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Technology > Tech Biz
Google and slower growth
After the company jumps the IPO hurdle, here's what it ought to focus on.
August 18, 2004: 1:35 PM EDT
By Eric Hellweg, CNN/Money contributing columnist

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BOSTON (CNN/Money) - Let's assume that this is the week for Google. That everybody settles on an offering price (the company slashed the target on Wednesday) and that the SEC gives the green light.

Then the hard work begins.

Managing growth

The most difficult thing Google will have to manage is growth. Last week Jupiter Research had some good news in a report projecting that money spent on paid search (the category in which Google's enormously successful AdWords program falls) would almost triple to $5.5 billion in 2009 from $1.9 billion in 2003.

The bad news is Jupiter's prediction that the year-over-year growth rate will slow to a more mature 11 percent from its rowdy 65 percent in 2003. For its part, Google expects 17 percent annual compounded growth over the next five years.

"We're seeing a market that's maturing," says Nate Elliott, an analyst with Jupiter Research. "A market this big can't continue to grow at 100, 80, or even 60 percent. It's not possible."

Which is why it made a lot of sense for Google to go public now. Many believe that its bread-and-butter earner -- paid search -- is at the peak of its growth.

"Nothing else we're seeing can return the growth rates paid search is delivering right now," Elliott says. "People keep looking around for the next area that will grow by 100 percent, and those industries are rare."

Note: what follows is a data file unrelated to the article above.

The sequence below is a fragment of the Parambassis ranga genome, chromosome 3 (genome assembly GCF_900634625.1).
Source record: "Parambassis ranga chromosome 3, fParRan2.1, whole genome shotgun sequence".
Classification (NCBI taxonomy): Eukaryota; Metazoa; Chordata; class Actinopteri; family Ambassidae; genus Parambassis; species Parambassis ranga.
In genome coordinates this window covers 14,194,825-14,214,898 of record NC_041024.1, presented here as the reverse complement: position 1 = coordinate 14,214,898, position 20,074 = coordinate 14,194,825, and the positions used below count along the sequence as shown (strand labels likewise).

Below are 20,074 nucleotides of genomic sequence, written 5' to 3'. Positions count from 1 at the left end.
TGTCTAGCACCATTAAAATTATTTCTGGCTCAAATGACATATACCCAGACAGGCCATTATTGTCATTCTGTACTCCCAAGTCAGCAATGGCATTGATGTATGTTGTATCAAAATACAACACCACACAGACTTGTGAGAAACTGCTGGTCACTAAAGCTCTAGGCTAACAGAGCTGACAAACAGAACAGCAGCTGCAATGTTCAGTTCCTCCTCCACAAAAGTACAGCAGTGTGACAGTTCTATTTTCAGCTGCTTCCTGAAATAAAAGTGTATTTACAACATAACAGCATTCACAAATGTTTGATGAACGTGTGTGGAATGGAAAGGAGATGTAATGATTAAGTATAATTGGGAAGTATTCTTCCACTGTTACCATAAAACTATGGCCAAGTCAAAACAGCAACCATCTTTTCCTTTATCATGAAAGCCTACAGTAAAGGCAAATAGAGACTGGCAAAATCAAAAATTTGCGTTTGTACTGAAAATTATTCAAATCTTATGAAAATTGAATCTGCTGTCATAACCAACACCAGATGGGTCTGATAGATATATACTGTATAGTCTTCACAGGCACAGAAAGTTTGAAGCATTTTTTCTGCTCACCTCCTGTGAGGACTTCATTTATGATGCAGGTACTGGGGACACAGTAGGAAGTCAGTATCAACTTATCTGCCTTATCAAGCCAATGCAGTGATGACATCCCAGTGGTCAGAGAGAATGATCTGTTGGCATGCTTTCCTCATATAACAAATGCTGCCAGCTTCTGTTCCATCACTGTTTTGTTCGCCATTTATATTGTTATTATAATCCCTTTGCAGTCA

It's not just Google's problem

The maturation of the industry will affect all the players, of course. Ask Jeeves, Yahoo!, and Microsoft's MSN division all feature some element of paid search in their revenue models. Understandably, representatives from these companies don't necessarily agree with Jupiter's findings.

"We still see a lot of growth opportunities in the search market," says Gaude Paez, a spokeswoman for Yahoo!'s Overture division. "We expect tremendous growth potential over the next few years."

But few believe that paid search, which currently supplies upwards of 95 percent of Google's revenue, will be able to sustain its torrid growth rate for years to come.

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It will keep growing, sure, and 17 percent growth year over year is very strong any way you look at it. But will it be enough to appease investors?

My money says no. Google needs to pull a page out of Terry Semel's playbook at Yahoo! and start diversifying its revenue stream pretty quickly so it will have cushions in case -- gasp -- Jupiter's projections are on the mark.

Here are two things it needs to do

Go mobile. Net-ready handheld devices -- Palm Pilots, cell phones, and the like -- are growing at a faster rate than new PCs. Right now there are 182 million mobile Internet users worldwide, according to IDC. By the end of 2007, that number is expected to reach 576 million.

What's more, these users spend an average of $56 per year on e-commerce transactions via mobile devices. That figure is expected to double in two years. Yet no one owns the mobile search space.

"All the major players are aware of [mobile search]," says Sue Feldman, an analyst with IDC. "But it just hasn't happened yet."

Conquer enterprise search. Google has a small foothold in the enterprise space with its Google Search Appliance, a rack-mount server component that speeds the search of corporate Web sites, intranets, and databases. It now accounts for about 4 percent of Google's revenue.

A little company called Microsoft, however, is the dominant force among Google's direct competitors in reaching into the enterprise niche. Microsoft is also expected to include a major desktop search component in its next version of Windows.

But since that isn't expected to ship until 2006, Google has a brief window of opportunity to take the fight to Microsoft. It's a battle Google probably can't avoid.

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